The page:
Weekend News & Commentary — March 18-19, 2017

On the campaign trail, President Trump pledged that he would create 25 million jobs over the next decade.  Will he keep his promise?  The New York Times thinks not.  The Editorial Board takes aim at the President’s “wheezing jobs effort,” pointing to his recently released budget proposal — which would cut the Department of Labor’s budget by 21% and eliminate several important jobs programs — and his neglect of important job markets, such as the clean energy sector.

President Trump’s labor policies have also attracted the ire of unions and labor leaders.  The SEIU and Food Chain Workers Alliance have announced a general strike on May 1 (#May1Strike), coinciding with International Workers’ Day.  More than 300,000 food chain employees and 40,000 service workers are expected to turn out, The Hill reports, to protest the Trump administration and in particular its hardline stance on immigration.

Meanwhile, the administration’s immigration crackdown has worsened the farm labor shortage in California, The Los Angeles Times reports.  Although farm wages have shot up, few Americans have been willing to accept those jobs — casting doubt on President Trump’s claim that tougher borders will help American-born workers.

Disney will be paying $3.8 million in back wages to 16,339 of its “cast members” as part of a settlement with the Department of Labor.  The DOL’s investigation revealed that Disney resorts in Florida deducted a “costume” expense that caused some employees’ hourly rates to fall below the federal minimum wage.  The Christian Science Monitor has more.

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Today’s News & Commentary — March 14, 2017

While Uber attempts to discourage the unionization of drivers in Seattle, some drivers are challenging the municipal law giving drivers the right to organize.  According to the Seattle Times, “the drivers are seeking a temporary restraining order barring the city from enforcing the law — the first of its kind in the country — saying it goes against federal labor and privacy laws, as well as violates their rights to free speech and association.”  The lawsuit is being led by the National Right to Work Foundation and the Freedom Foundation.  The drivers primarily argue that the National Labor Relations Act pre-empts the municipal law.

Another innovative municipal law has gone into effect, in San Jose, CA.  The Mercury-News notes that ” San Jose businesses with 36 or more employees must now offer extra shifts to part-time workers before hiring new staff.”  Under the Opportunity to Work measure, “companies must offer — in writing — extra work hours to existing qualified part-time employees.  If those employees aren’t qualified or decline the extra hours, an employer can then hire additional workers to fill the shifts.  The idea, advocates say, is to give existing workers access to extra hours to boost their paychecks.”

Muslim workers in Europe suffered a legal setback in seeking to assert their right to wear the hijab in the workplace.  The Washington Post reports that “The European Court of Justice issued a non-binding ruling Tuesday that employers can prohibit the Muslim headscarf in the workplace, setting an important precedent for a continent in the midst of a fraught political climate.”  The ECJ concluded that rules against the wearing of the hijab in the workplace were in fact rules against the visible wearing of religious signs, and thus not direct discrimination.  Notably, “in the absence of official internal regulations prohibiting what employees can wear to work, the court suggested, Muslim women have a stronger case for wearing the hijab to the office.”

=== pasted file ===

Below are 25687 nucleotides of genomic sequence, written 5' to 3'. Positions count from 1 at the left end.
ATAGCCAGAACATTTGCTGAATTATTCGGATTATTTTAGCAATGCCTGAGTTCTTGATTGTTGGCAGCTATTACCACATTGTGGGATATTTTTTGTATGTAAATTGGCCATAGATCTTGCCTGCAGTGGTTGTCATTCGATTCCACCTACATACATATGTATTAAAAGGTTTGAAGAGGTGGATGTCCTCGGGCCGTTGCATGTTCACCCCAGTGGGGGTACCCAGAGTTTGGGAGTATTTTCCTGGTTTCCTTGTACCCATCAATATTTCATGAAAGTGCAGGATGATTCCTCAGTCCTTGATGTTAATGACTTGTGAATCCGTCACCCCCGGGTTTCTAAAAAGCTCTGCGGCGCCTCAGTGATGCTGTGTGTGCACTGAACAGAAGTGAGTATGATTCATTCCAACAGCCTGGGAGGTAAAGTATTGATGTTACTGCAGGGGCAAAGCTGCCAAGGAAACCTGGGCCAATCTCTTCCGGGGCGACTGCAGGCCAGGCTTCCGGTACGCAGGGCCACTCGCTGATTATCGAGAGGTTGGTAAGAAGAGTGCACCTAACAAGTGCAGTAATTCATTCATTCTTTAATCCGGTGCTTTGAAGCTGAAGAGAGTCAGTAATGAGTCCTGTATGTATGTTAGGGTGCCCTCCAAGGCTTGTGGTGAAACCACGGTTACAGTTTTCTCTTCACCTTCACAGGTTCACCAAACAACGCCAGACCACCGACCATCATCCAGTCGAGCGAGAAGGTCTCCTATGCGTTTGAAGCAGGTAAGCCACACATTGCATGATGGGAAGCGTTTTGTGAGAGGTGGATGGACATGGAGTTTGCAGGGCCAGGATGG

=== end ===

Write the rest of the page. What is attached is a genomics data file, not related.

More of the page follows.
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Educating America’s Twenty-First Century Workforce

The nature of work in America is changing, with increasingly sophisticated automation, advanced digital platforms, and other technological innovations serving as a catalyst.  And these transformations are only adding to the challenges facing the American labor force and its readiness to succeed at work, especially younger workers who are relying on their secondary educations to jump-start their careers.  In a survey released by Achieve in 2005, employers estimated that about 39 percent of high school graduates were unprepared to meet entry-level job expectations, and the same percentage of recent graduates in the labor market found “gaps” in their workforce preparation.  Even more notable, employers in the same survey estimated that about 45 percent of recent graduates in the workforce were not prepared to advance in their companies beyond entry-level positions, a problem that at the time resulted in millions of job openings that companies are unable to fill with the right people.  A similar 2011 study by researchers at Johns Hopkins University and the University of Arizona found similar results, with about 40 percent of high school graduates unprepared for career training.

And these numbers could become even more stark as technology continues to impact the labor landscape, leaving millions of Americans without the skills necessary to secure and maintain employment.  For instance, technological advancements will increasingly polarize “labor-market opportunities between high- and low-skill jobs, unemployment and underemployment (especially among young people), and stagnating incomes for a large share of households.”  Moreover, while automation “brings the promise of higher productivity, increased efficiencies, safety, and convenience,” it also carries the danger — continually increasing as robotics and artificial intelligence advances — of job displacement and depressed wages.

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Weekend News & Commentary — February 4-5, 2017

The weekend started with some good news, with an above-expectations jobs report released Friday.  January saw 227,000 new jobs and modest wage growth; average hourly wages were up 3 cents at $26.  President Trump has already claimed credit for the strong numbers, predicting that job growth will “continue, big league,” under his administration.